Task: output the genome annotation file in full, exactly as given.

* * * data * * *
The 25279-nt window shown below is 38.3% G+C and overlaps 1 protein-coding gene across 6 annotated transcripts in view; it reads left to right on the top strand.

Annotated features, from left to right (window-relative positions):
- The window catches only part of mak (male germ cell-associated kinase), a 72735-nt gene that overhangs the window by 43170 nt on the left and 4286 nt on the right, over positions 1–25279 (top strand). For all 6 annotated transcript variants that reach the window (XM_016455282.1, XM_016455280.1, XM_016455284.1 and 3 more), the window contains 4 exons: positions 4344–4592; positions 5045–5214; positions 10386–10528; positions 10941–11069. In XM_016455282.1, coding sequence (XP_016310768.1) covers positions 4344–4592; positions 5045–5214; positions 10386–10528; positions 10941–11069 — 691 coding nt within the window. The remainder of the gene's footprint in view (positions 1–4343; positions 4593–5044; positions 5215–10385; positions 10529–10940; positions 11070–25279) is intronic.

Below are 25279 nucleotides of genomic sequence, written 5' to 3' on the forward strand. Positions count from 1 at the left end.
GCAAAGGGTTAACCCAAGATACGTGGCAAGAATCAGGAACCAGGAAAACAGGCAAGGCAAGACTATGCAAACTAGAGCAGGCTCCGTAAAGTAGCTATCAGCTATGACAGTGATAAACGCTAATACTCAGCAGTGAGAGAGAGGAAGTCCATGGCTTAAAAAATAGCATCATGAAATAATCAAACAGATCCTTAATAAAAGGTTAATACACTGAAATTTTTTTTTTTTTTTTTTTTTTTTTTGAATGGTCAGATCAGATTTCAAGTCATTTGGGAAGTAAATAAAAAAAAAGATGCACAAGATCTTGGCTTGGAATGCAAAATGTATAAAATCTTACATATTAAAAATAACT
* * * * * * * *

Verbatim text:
The 25279-nt window shown below is 38.3% G+C and overlaps 1 protein-coding gene across 6 annotated transcripts in view; it reads left to right on the top strand.

Annotated features, from left to right (window-relative positions):
- The window catches only part of mak (male germ cell-associated kinase), a 72735-nt gene that overhangs the window by 43170 nt on the left and 4286 nt on the right, over positions 1–25279 (top strand). For all 6 annotated transcript variants that reach the window (XM_016455282.1, XM_016455280.1, XM_016455284.1 and 3 more), the window contains 4 exons: positions 4344–4592; positions 5045–5214; positions 10386–10528; positions 10941–11069. In XM_016455282.1, coding sequence (XP_016310768.1) covers positions 4344–4592; positions 5045–5214; positions 10386–10528; positions 10941–11069 — 691 coding nt within the window. The remainder of the gene's footprint in view (positions 1–4343; positions 4593–5044; positions 5215–10385; positions 10529–10940; positions 11070–25279) is intronic.

Below are 25279 nucleotides of genomic sequence, written 5' to 3' on the forward strand. Positions count from 1 at the left end.
GCAAAGGGTTAACCCAAGATACGTGGCAAGAATCAGGAACCAGGAAAACAGGCAAGGCAAGACTATGCAAACTAGAGCAGGCTCCGTAAAGTAGCTATCAGCTATGACAGTGATAAACGCTAATACTCAGCAGTGAGAGAGAGGAAGTCCATGGCTTAAAAAATAGCATCATGAAATAATCAAACAGATCCTTAATAAAAGGTTAATACACTGAAATTTTTTTTTTTTTTTTTTTTTTTTTTGAATGGTCAGATCAGATTTCAAGTCATTTGGGAAGTAAATAAAAAAAAAGATGCACAAGATCTTGGCTTGGAATGCAAAATGTATAAAATCTTACATATTAAAAATAACT